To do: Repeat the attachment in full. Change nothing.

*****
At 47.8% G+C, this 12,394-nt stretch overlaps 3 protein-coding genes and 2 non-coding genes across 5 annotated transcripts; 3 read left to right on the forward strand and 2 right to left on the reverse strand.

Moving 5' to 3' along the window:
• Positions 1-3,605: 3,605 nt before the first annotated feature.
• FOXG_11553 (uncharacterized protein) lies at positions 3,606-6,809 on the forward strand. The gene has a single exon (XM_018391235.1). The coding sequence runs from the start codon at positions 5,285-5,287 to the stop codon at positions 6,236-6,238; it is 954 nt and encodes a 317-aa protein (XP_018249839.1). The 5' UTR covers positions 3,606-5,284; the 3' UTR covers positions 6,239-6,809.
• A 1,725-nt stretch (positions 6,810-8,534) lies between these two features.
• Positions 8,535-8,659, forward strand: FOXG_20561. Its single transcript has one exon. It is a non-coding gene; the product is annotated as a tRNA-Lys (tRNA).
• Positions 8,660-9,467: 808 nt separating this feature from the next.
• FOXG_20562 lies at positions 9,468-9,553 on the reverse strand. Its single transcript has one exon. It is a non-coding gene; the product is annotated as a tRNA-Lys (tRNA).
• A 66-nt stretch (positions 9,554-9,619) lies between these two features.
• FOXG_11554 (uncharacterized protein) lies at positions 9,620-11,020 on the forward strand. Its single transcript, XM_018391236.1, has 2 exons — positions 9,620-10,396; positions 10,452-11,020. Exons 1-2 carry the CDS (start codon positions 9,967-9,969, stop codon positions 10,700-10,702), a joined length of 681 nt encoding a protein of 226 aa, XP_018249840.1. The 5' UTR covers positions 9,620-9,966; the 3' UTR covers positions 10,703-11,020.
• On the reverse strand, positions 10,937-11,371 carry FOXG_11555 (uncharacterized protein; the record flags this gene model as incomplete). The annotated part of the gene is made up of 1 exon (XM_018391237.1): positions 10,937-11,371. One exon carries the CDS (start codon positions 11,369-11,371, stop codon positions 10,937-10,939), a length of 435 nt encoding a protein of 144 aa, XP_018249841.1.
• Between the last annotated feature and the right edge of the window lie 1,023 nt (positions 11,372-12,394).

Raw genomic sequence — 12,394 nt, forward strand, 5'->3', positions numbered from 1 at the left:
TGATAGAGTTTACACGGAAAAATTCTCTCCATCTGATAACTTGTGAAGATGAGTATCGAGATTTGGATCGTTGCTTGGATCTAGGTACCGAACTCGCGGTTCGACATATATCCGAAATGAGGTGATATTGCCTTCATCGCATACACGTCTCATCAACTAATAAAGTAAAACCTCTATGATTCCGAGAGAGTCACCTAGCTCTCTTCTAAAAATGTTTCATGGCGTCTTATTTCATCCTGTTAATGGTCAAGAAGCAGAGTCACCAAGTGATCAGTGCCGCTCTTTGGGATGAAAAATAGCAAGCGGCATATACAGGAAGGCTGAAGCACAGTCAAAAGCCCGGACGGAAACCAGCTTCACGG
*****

At 47.8% G+C, this 12,394-nt stretch overlaps 3 protein-coding genes and 2 non-coding genes across 5 annotated transcripts; 3 read left to right on the forward strand and 2 right to left on the reverse strand.

Moving 5' to 3' along the window:
• Positions 1-3,605: 3,605 nt before the first annotated feature.
• FOXG_11553 (uncharacterized protein) lies at positions 3,606-6,809 on the forward strand. The gene has a single exon (XM_018391235.1). The coding sequence runs from the start codon at positions 5,285-5,287 to the stop codon at positions 6,236-6,238; it is 954 nt and encodes a 317-aa protein (XP_018249839.1). The 5' UTR covers positions 3,606-5,284; the 3' UTR covers positions 6,239-6,809.
• A 1,725-nt stretch (positions 6,810-8,534) lies between these two features.
• Positions 8,535-8,659, forward strand: FOXG_20561. Its single transcript has one exon. It is a non-coding gene; the product is annotated as a tRNA-Lys (tRNA).
• Positions 8,660-9,467: 808 nt separating this feature from the next.
• FOXG_20562 lies at positions 9,468-9,553 on the reverse strand. Its single transcript has one exon. It is a non-coding gene; the product is annotated as a tRNA-Lys (tRNA).
• A 66-nt stretch (positions 9,554-9,619) lies between these two features.
• FOXG_11554 (uncharacterized protein) lies at positions 9,620-11,020 on the forward strand. Its single transcript, XM_018391236.1, has 2 exons — positions 9,620-10,396; positions 10,452-11,020. Exons 1-2 carry the CDS (start codon positions 9,967-9,969, stop codon positions 10,700-10,702), a joined length of 681 nt encoding a protein of 226 aa, XP_018249840.1. The 5' UTR covers positions 9,620-9,966; the 3' UTR covers positions 10,703-11,020.
• On the reverse strand, positions 10,937-11,371 carry FOXG_11555 (uncharacterized protein; the record flags this gene model as incomplete). The annotated part of the gene is made up of 1 exon (XM_018391237.1): positions 10,937-11,371. One exon carries the CDS (start codon positions 11,369-11,371, stop codon positions 10,937-10,939), a length of 435 nt encoding a protein of 144 aa, XP_018249841.1.
• Between the last annotated feature and the right edge of the window lie 1,023 nt (positions 11,372-12,394).

Raw genomic sequence — 12,394 nt, forward strand, 5'->3', positions numbered from 1 at the left:
TGATAGAGTTTACACGGAAAAATTCTCTCCATCTGATAACTTGTGAAGATGAGTATCGAGATTTGGATCGTTGCTTGGATCTAGGTACCGAACTCGCGGTTCGACATATATCCGAAATGAGGTGATATTGCCTTCATCGCATACACGTCTCATCAACTAATAAAGTAAAACCTCTATGATTCCGAGAGAGTCACCTAGCTCTCTTCTAAAAATGTTTCATGGCGTCTTATTTCATCCTGTTAATGGTCAAGAAGCAGAGTCACCAAGTGATCAGTGCCGCTCTTTGGGATGAAAAATAGCAAGCGGCATATACAGGAAGGCTGAAGCACAGTCAAAAGCCCGGACGGAAACCAGCTTCACGG